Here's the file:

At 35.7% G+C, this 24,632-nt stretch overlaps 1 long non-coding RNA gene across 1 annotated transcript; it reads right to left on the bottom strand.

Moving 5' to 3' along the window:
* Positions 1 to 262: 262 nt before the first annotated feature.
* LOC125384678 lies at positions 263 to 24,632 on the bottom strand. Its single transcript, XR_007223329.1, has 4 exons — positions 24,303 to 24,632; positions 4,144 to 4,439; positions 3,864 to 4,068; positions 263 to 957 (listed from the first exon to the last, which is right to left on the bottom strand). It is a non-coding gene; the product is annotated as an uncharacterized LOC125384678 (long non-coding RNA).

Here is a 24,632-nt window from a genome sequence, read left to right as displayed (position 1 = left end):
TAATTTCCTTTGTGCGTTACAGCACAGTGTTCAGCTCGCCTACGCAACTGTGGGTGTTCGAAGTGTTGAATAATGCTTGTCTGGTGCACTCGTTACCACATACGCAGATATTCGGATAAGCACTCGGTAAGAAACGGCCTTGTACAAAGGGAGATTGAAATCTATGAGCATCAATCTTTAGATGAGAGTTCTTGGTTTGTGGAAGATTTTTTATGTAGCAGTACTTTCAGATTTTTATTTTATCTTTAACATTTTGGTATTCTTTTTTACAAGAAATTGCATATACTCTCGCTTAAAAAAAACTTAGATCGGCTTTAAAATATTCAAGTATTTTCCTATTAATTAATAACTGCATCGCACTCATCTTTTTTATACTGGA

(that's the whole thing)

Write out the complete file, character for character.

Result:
At 35.7% G+C, this 24,632-nt stretch overlaps 1 long non-coding RNA gene across 1 annotated transcript; it reads right to left on the bottom strand.

Moving 5' to 3' along the window:
* Positions 1 to 262: 262 nt before the first annotated feature.
* LOC125384678 lies at positions 263 to 24,632 on the bottom strand. Its single transcript, XR_007223329.1, has 4 exons — positions 24,303 to 24,632; positions 4,144 to 4,439; positions 3,864 to 4,068; positions 263 to 957 (listed from the first exon to the last, which is right to left on the bottom strand). It is a non-coding gene; the product is annotated as an uncharacterized LOC125384678 (long non-coding RNA).

Here is a 24,632-nt window from a genome sequence, read left to right as displayed (position 1 = left end):
TAATTTCCTTTGTGCGTTACAGCACAGTGTTCAGCTCGCCTACGCAACTGTGGGTGTTCGAAGTGTTGAATAATGCTTGTCTGGTGCACTCGTTACCACATACGCAGATATTCGGATAAGCACTCGGTAAGAAACGGCCTTGTACAAAGGGAGATTGAAATCTATGAGCATCAATCTTTAGATGAGAGTTCTTGGTTTGTGGAAGATTTTTTATGTAGCAGTACTTTCAGATTTTTATTTTATCTTTAACATTTTGGTATTCTTTTTTACAAGAAATTGCATATACTCTCGCTTAAAAAAAACTTAGATCGGCTTTAAAATATTCAAGTATTTTCCTATTAATTAATAACTGCATCGCACTCATCTTTTTTATACTGGA